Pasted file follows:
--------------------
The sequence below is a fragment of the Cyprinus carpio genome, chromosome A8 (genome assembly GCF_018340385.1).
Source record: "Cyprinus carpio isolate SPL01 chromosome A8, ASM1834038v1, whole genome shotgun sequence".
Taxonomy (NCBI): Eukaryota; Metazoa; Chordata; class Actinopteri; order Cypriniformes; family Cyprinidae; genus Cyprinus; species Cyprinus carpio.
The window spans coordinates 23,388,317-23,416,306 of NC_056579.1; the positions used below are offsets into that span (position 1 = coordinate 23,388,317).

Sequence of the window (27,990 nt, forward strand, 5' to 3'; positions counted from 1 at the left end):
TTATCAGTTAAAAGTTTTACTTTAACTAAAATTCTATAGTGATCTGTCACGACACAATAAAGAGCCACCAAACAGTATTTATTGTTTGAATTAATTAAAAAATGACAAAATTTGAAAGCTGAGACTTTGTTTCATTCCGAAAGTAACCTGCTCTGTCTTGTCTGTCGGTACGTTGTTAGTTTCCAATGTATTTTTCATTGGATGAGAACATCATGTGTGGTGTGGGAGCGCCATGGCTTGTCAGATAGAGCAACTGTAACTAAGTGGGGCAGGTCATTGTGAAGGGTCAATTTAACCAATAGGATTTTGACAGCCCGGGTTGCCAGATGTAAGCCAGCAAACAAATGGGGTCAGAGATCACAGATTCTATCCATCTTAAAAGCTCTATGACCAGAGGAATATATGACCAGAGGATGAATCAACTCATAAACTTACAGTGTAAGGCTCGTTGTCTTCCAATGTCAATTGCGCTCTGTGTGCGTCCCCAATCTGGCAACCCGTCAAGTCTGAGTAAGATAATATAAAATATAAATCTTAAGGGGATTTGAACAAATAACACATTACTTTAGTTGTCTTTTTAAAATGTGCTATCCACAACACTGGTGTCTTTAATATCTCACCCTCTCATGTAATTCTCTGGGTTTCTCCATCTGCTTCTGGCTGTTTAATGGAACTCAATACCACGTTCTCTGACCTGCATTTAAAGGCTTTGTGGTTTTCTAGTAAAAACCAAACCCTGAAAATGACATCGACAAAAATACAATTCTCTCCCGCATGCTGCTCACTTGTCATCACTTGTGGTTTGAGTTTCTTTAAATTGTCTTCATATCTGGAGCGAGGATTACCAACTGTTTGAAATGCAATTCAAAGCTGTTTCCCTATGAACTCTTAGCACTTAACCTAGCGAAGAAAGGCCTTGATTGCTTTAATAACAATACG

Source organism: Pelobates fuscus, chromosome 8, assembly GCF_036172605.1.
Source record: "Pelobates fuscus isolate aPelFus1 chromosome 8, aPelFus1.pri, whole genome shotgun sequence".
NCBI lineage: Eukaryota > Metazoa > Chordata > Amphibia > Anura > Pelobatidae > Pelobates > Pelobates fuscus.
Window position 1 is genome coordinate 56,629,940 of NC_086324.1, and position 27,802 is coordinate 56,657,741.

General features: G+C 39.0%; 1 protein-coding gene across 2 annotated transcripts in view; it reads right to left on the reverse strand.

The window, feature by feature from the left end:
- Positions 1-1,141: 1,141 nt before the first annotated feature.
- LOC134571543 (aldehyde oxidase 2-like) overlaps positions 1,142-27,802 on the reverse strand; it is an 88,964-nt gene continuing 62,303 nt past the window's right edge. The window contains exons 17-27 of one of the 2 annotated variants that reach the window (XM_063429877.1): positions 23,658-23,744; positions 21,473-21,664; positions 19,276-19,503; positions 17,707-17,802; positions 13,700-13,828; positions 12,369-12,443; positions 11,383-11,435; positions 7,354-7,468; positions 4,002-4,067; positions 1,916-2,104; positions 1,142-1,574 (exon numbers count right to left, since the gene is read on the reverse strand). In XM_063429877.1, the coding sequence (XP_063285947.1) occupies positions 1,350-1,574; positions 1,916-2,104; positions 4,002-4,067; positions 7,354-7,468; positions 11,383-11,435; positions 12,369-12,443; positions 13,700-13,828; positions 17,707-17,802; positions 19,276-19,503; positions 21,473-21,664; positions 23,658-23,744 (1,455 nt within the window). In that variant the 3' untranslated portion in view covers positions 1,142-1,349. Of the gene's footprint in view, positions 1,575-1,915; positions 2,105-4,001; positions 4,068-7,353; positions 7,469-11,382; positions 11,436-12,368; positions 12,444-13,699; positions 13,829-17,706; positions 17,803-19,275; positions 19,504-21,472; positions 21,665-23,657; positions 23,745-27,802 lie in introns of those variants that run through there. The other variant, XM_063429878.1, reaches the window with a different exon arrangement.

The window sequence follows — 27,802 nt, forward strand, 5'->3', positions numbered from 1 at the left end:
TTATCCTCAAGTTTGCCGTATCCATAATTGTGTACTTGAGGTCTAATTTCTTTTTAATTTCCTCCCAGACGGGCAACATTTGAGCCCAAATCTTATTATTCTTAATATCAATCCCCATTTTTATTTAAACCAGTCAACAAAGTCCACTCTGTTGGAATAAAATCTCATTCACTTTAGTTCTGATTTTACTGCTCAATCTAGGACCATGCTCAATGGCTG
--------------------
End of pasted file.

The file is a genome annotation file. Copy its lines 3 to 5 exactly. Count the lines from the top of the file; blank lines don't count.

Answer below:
Taxonomy (NCBI): Eukaryota; Metazoa; Chordata; class Actinopteri; order Cypriniformes; family Cyprinidae; genus Cyprinus; species Cyprinus carpio.
The window spans coordinates 23,388,317-23,416,306 of NC_056579.1; the positions used below are offsets into that span (position 1 = coordinate 23,388,317).

Sequence of the window (27,990 nt, forward strand, 5' to 3'; positions counted from 1 at the left end):